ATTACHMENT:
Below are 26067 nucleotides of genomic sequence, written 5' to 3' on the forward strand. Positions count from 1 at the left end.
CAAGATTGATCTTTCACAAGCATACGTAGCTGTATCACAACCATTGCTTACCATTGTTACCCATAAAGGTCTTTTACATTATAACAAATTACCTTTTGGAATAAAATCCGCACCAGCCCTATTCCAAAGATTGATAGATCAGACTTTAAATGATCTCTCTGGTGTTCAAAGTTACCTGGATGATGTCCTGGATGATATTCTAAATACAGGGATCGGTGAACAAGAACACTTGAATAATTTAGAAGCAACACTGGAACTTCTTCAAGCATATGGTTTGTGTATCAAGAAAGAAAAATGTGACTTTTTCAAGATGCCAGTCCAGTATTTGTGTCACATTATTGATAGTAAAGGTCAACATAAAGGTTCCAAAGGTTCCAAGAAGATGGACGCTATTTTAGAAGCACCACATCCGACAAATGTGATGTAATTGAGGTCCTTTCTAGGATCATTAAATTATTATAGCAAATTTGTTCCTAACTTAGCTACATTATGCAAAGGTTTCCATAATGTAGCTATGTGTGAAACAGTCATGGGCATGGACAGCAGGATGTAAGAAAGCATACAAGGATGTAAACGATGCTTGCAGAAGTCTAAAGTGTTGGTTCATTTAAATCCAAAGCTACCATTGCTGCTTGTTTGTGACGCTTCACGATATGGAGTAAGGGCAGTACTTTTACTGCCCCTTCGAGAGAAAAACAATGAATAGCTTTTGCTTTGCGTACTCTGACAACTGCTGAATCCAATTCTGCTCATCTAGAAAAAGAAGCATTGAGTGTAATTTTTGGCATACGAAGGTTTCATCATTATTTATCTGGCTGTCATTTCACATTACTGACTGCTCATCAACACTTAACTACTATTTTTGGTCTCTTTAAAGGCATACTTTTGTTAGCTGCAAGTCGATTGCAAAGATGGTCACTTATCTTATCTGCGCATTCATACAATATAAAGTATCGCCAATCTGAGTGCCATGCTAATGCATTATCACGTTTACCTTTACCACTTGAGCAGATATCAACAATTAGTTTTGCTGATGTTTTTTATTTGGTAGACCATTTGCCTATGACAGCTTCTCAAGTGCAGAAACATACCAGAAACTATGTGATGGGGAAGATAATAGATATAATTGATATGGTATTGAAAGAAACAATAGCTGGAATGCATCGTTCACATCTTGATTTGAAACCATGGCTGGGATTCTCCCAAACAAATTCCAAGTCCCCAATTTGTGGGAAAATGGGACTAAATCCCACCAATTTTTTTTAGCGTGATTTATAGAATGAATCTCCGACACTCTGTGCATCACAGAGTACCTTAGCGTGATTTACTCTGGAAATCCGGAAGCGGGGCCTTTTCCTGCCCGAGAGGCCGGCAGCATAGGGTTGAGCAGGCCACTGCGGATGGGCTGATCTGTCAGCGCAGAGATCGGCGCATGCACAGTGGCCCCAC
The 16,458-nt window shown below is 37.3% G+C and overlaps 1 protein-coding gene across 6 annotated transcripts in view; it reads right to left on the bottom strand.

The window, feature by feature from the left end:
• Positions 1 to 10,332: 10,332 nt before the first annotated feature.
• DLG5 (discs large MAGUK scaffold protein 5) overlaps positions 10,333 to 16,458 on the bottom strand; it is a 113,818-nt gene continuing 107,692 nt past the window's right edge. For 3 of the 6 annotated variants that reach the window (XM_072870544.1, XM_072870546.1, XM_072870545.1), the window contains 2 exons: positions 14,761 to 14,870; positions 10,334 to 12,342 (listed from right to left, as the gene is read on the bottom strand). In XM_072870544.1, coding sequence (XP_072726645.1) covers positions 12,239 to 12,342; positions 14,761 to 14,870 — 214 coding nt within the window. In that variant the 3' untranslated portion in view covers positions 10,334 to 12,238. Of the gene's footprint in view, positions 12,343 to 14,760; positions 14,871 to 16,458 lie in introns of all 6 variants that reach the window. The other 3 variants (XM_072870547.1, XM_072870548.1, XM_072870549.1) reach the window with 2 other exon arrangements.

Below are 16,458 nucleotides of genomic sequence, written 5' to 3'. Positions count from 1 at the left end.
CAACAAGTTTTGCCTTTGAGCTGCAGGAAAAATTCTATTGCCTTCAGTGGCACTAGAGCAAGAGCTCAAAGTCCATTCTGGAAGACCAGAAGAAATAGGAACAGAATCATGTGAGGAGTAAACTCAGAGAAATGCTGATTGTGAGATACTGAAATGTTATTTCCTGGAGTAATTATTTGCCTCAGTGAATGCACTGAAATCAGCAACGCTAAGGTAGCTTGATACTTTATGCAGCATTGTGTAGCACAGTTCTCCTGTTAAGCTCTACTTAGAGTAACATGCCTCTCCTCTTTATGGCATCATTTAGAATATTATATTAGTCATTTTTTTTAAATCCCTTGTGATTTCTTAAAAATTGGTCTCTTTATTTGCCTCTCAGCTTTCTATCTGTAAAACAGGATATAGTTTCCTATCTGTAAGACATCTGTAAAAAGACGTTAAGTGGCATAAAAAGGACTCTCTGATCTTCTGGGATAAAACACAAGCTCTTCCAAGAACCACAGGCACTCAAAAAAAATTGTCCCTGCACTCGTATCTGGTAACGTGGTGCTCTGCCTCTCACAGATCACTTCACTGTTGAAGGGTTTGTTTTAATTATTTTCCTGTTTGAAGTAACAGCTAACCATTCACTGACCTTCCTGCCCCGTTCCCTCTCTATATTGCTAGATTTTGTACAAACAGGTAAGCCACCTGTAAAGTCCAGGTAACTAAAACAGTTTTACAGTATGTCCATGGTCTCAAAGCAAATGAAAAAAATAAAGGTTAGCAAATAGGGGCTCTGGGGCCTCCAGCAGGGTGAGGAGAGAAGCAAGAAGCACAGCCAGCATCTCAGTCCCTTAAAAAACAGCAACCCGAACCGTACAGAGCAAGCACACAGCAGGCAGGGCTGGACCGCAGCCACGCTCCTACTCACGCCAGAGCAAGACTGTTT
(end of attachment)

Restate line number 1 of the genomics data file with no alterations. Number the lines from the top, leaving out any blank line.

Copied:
Below are 26067 nucleotides of genomic sequence, written 5' to 3' on the forward strand. Positions count from 1 at the left end.